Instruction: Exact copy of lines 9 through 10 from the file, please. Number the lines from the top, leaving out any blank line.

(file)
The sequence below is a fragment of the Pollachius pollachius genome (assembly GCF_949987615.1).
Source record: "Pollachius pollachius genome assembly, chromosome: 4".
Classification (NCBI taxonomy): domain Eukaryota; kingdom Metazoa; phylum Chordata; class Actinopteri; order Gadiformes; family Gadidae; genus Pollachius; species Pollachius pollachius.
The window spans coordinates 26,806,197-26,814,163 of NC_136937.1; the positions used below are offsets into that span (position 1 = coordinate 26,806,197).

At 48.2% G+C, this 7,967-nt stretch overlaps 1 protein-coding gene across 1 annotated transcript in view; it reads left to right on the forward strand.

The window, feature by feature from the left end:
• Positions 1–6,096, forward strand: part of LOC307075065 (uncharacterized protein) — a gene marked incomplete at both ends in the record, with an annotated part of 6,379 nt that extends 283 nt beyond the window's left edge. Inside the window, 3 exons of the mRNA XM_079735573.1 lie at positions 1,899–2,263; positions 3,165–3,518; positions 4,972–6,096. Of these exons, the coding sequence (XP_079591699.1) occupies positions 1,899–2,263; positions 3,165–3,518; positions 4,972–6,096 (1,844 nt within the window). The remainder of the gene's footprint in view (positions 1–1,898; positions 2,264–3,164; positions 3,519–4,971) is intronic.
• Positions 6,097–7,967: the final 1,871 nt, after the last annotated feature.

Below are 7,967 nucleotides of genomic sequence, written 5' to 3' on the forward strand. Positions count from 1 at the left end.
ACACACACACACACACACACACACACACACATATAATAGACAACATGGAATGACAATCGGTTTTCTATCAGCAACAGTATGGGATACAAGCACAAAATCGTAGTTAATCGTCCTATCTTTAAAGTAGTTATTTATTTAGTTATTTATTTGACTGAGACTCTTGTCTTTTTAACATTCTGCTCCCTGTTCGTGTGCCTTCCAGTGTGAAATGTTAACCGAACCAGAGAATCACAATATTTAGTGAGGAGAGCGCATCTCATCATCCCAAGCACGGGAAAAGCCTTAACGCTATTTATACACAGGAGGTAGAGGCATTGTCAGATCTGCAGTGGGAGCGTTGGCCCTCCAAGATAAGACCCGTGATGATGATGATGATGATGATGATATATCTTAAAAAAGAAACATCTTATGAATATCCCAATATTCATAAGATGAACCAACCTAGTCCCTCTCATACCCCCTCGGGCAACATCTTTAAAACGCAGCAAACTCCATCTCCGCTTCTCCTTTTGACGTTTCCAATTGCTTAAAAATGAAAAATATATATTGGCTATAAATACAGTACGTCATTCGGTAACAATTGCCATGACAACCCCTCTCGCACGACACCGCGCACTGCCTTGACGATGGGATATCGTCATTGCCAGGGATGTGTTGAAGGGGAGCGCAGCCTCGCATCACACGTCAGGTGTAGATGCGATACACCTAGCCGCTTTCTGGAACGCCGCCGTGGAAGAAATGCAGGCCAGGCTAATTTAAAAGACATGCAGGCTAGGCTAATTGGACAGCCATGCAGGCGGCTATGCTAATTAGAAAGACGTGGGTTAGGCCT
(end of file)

Below are 7,967 nucleotides of genomic sequence, written 5' to 3' on the forward strand. Positions count from 1 at the left end.
ACACACACACACACACACACACACACACACATATAATAGACAACATGGAATGACAATCGGTTTTCTATCAGCAACAGTATGGGATACAAGCACAAAATCGTAGTTAATCGTCCTATCTTTAAAGTAGTTATTTATTTAGTTATTTATTTGACTGAGACTCTTGTCTTTTTAACATTCTGCTCCCTGTTCGTGTGCCTTCCAGTGTGAAATGTTAACCGAACCAGAGAATCACAATATTTAGTGAGGAGAGCGCATCTCATCATCCCAAGCACGGGAAAAGCCTTAACGCTATTTATACACAGGAGGTAGAGGCATTGTCAGATCTGCAGTGGGAGCGTTGGCCCTCCAAGATAAGACCCGTGATGATGATGATGATGATGATGATATATCTTAAAAAAGAAACATCTTATGAATATCCCAATATTCATAAGATGAACCAACCTAGTCCCTCTCATACCCCCTCGGGCAACATCTTTAAAACGCAGCAAACTCCATCTCCGCTTCTCCTTTTGACGTTTCCAATTGCTTAAAAATGAAAAATATATATTGGCTATAAATACAGTACGTCATTCGGTAACAATTGCCATGACAACCCCTCTCGCACGACACCGCGCACTGCCTTGACGATGGGATATCGTCATTGCCAGGGATGTGTTGAAGGGGAGCGCAGCCTCGCATCACACGTCAGGTGTAGATGCGATACACCTAGCCGCTTTCTGGAACGCCGCCGTGGAAGAAATGCAGGCCAGGCTAATTTAAAAGACATGCAGGCTAGGCTAATTGGACAGCCATGCAGGCGGCTATGCTAATTAGAAAGACGTGGGTTAGGCCT